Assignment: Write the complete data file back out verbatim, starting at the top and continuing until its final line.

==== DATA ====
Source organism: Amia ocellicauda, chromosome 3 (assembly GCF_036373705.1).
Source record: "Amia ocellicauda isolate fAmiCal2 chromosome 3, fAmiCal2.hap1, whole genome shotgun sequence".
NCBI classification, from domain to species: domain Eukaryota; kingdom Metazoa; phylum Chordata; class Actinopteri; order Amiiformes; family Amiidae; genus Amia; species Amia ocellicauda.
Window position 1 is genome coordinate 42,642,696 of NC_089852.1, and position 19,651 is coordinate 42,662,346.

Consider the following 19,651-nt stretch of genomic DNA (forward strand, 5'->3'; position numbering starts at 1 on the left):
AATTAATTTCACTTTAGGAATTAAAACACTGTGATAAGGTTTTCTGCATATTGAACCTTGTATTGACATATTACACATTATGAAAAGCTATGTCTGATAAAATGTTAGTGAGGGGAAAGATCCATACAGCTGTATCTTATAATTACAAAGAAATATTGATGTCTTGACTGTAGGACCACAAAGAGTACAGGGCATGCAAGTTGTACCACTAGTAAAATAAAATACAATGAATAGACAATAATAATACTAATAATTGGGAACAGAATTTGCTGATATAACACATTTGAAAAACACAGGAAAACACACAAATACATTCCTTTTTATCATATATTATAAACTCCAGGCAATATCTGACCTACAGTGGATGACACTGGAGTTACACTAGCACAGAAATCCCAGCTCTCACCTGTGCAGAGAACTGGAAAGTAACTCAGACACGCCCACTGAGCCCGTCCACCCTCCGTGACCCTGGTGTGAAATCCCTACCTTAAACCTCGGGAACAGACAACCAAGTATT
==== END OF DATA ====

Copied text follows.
Source organism: Amia ocellicauda, chromosome 3 (assembly GCF_036373705.1).
Source record: "Amia ocellicauda isolate fAmiCal2 chromosome 3, fAmiCal2.hap1, whole genome shotgun sequence".
NCBI classification, from domain to species: domain Eukaryota; kingdom Metazoa; phylum Chordata; class Actinopteri; order Amiiformes; family Amiidae; genus Amia; species Amia ocellicauda.
Window position 1 is genome coordinate 42,642,696 of NC_089852.1, and position 19,651 is coordinate 42,662,346.

Consider the following 19,651-nt stretch of genomic DNA (forward strand, 5'->3'; position numbering starts at 1 on the left):
AATTAATTTCACTTTAGGAATTAAAACACTGTGATAAGGTTTTCTGCATATTGAACCTTGTATTGACATATTACACATTATGAAAAGCTATGTCTGATAAAATGTTAGTGAGGGGAAAGATCCATACAGCTGTATCTTATAATTACAAAGAAATATTGATGTCTTGACTGTAGGACCACAAAGAGTACAGGGCATGCAAGTTGTACCACTAGTAAAATAAAATACAATGAATAGACAATAATAATACTAATAATTGGGAACAGAATTTGCTGATATAACACATTTGAAAAACACAGGAAAACACACAAATACATTCCTTTTTATCATATATTATAAACTCCAGGCAATATCTGACCTACAGTGGATGACACTGGAGTTACACTAGCACAGAAATCCCAGCTCTCACCTGTGCAGAGAACTGGAAAGTAACTCAGACACGCCCACTGAGCCCGTCCACCCTCCGTGACCCTGGTGTGAAATCCCTACCTTAAACCTCGGGAACAGACAACCAAGTATT